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3.9 out of 5 stars
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3.9 out of 5 stars
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on 25 March 2014
I'm a big fan of Evelyn Waugh's writing and read this novel for the second time recently (I don't re-read books very often and found more pleasure in it this time than the first).
A Handful of Dust concerns the lives of Tony and Brenda Last, an aristocratic married couple with a young son. Tony is heir to his family estate - a gothic mansion, Hetton Abbey, which he loves and is patiently restoring - while Brenda is bored and takes up with a pathetic, socialite; the type who worries about having to buy a round of drinks at his club and lingers waiting for someone to offer to buy him one. What follows is dark and tragic.
When her affair is discovered, her husband agrees to a divorce and to save her blushes allows her to divorce him for adultery. But, in reality, he crumbles and during the second half of the book decides to get away from it all. He goes on an amazing journey to the Amazon. What he finds there is truly sinister. Even if you don't like the characters - none of them are particularly likeable - It is worth reading to the end to find out what happens to Tony.
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on 20 July 2010
I expected dark humour, but I found this book desperately sad. The only character with any real meaning was the husband, who suffers the most unjust catalogue of misfortunes. The son was obviously only there to die.
Others in my book group had a different edition which explained that the book was written as a prequel to the final, jungle, section : this makes a lot of sense.
A few lighter touches were enjoyable. I particularly liked the local parson endlessly recycling his sermons of the Empire, and the seaside escapade had some charm. Read Waugh, but start with a different book.
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on 9 June 2012
Given that 'A Handful Of Dust' takes its title from the line 'I will show you fear in a handful of dust' from TS Eliot's the Waste Land, I anticipated that the novel would be somehow a psychological thriller.

Instead A Handful Of Dust is a black comedy novel about Brenda and Tony Last who live comfortably in Tony's ancestral home with their son John Andrew, they are part of wider High Society and both receive parties of visitors and attend parties elsewhere.

Brenda, who has become bored engages in a dalliance with a young man, apparently something that many women of her status have been known to do, but when things go too far their ordinary life is shattered.

The back of my copy states that the reader doesn't know whose side Waugh is on, but to my mind it was definitely Tony's, and Waugh sets out to paint a picture of women in society of that era, who can and do ruin men for the sake of it and get off unblemished. It's quite a modern outlook if you consider that the maxim in most divorces is that "the woman gets the lot".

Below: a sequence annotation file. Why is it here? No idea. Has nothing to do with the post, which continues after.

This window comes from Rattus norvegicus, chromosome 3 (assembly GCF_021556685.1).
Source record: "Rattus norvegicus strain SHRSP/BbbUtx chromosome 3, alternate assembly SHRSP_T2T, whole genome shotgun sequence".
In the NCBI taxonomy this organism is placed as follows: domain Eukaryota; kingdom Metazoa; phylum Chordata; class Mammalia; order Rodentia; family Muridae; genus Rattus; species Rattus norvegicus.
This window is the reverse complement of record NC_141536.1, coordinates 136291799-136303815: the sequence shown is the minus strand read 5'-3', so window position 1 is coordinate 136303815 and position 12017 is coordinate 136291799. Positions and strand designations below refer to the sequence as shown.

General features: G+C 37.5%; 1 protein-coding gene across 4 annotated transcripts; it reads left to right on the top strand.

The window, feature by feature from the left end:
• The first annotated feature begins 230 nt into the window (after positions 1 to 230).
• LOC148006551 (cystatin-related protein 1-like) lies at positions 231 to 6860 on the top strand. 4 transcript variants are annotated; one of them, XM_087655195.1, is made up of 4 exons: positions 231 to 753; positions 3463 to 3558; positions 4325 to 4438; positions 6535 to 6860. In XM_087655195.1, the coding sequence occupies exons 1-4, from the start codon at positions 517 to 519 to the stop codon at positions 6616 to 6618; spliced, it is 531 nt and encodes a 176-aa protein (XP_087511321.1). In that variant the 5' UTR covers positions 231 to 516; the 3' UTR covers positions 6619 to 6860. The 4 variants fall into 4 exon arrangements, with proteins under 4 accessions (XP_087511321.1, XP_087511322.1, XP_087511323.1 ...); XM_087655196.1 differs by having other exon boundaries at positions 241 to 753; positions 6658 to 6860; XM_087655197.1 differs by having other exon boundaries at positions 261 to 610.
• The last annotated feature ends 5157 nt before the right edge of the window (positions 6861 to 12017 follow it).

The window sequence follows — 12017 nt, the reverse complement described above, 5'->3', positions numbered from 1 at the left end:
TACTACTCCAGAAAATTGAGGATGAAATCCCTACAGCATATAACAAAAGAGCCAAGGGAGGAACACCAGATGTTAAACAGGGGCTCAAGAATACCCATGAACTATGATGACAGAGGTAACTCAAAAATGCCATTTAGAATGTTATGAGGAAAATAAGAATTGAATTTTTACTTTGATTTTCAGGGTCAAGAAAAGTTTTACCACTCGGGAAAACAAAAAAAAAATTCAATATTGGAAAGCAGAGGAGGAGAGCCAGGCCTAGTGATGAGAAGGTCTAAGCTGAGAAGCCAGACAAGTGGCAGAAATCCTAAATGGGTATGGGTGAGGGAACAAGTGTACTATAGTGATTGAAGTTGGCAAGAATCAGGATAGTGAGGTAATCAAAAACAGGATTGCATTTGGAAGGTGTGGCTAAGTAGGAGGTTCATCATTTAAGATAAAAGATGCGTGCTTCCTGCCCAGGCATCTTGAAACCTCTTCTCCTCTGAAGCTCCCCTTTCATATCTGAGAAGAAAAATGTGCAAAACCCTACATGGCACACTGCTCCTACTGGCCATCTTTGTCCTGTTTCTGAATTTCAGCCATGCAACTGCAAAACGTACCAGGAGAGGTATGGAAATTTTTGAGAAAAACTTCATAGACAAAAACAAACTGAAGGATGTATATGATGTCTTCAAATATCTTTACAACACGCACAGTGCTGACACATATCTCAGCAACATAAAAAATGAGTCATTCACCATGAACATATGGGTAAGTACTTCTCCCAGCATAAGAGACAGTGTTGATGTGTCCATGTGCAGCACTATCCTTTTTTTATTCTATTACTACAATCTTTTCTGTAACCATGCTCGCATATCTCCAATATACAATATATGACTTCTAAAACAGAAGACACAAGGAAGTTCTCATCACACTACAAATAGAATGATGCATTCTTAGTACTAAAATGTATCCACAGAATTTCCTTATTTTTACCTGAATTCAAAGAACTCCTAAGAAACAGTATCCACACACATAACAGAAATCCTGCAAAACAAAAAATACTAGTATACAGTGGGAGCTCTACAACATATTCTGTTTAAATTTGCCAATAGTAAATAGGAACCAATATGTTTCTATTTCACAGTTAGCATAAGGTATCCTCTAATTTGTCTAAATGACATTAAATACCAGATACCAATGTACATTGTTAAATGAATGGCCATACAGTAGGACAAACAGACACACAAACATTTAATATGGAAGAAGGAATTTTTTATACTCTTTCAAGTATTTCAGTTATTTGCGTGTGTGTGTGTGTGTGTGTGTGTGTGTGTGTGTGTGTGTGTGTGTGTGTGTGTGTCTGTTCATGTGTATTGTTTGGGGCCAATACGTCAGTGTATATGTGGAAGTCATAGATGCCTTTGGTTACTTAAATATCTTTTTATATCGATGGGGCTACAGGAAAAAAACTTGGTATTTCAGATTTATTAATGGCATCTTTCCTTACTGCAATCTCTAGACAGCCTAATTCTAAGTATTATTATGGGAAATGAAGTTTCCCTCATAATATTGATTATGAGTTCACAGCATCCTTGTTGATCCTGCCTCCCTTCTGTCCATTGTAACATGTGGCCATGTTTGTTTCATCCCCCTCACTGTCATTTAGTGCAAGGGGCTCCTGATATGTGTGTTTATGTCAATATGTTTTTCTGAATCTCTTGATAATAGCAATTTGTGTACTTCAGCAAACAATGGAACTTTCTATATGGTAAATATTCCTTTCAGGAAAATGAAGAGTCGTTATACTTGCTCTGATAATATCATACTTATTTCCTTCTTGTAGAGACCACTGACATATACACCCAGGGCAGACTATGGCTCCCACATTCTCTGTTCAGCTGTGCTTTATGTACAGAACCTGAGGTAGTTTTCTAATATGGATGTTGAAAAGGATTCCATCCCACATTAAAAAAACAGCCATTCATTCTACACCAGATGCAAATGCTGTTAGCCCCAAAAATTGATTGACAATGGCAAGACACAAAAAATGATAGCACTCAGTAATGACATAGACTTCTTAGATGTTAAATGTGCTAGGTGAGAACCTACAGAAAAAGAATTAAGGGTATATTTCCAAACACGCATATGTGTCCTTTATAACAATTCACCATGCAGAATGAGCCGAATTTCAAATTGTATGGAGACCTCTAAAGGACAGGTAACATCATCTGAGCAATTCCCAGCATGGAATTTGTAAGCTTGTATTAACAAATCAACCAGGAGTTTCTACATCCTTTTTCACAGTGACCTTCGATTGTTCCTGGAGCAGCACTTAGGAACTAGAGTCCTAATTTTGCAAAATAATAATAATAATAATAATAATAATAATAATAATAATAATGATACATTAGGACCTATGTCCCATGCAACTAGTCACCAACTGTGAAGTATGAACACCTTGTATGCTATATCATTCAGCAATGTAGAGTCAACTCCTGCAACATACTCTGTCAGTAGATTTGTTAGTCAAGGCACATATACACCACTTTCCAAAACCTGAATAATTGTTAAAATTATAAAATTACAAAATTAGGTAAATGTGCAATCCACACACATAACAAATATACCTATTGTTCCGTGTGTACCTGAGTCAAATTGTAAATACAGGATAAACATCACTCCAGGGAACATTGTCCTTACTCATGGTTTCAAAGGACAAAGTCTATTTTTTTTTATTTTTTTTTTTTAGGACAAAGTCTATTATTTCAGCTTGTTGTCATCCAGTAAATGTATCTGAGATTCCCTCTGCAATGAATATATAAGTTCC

A Handful Of Dust is often funny with plenty of darkly comic moments, such as when Tony, who is innocent of wrongdoing attempts to be indiscreet to avoid a scandal for Brenda. Tony is a tragicomic long suffering figure, and several points are made about the imbalance in acceptable standards.

The end is one of the weirdest endings I have ever read in a novel. Truly bizarre. But, the ultimate message seems to promote the argument that men, rather than women are disposable as long as society at large is happy. Thought provoking. 7/10
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on 20 December 2004
I re-read it recently, 20 years after discovering a hilarious novel.
This time it was much more than that; tragi-comic, and a masterpiece. AVOID THE FILM!
The first reviewer shot my fox. Nothing to add.
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on 11 August 2012
This is definitely a book of two halves - the first half is somewhat sluggish
concerning itself with the London party season circa 1930s and an affair -
not wholly convincingly it has to be said,

The second half bursts into life and for a moment you think you are reading a
totally different novel. A tale of Amazonian rainforests emerges albeit
somewhat unbelievably. But the second half is a terrific tale of
endeavour and survical - boys own stuff - no doubt symbolic but a great
read in the mould of Heart of Darkness.

A strange novel and well worth the effort of perservering with the first part.
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on 8 December 2012
Like most books by Evelyn Waugh this book won't dissappoint. It deals with a past where money became more important than aristocracy (although both were ideal) and society was governed by rules.
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on 14 June 2012
A deliciously savage novel - funny and so well written. I read a bit of Waugh when I was a teenager but completely failed to pick up on how good he is. Time to revisit Brideshead, perhaps.
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on 12 August 2014
This novel I had read many years ago.Missing from my bookcase.Now I have read it again,and enjoyed it ever more so.
William.
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on 5 May 2014
This book is a fresh as it was when it was first written. It is a witty, satirical novel with a great plot.
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on 13 June 2013
Evelyn Waugh at his best, always a delight to read his books. Definitely in my top 5 of favourite authors
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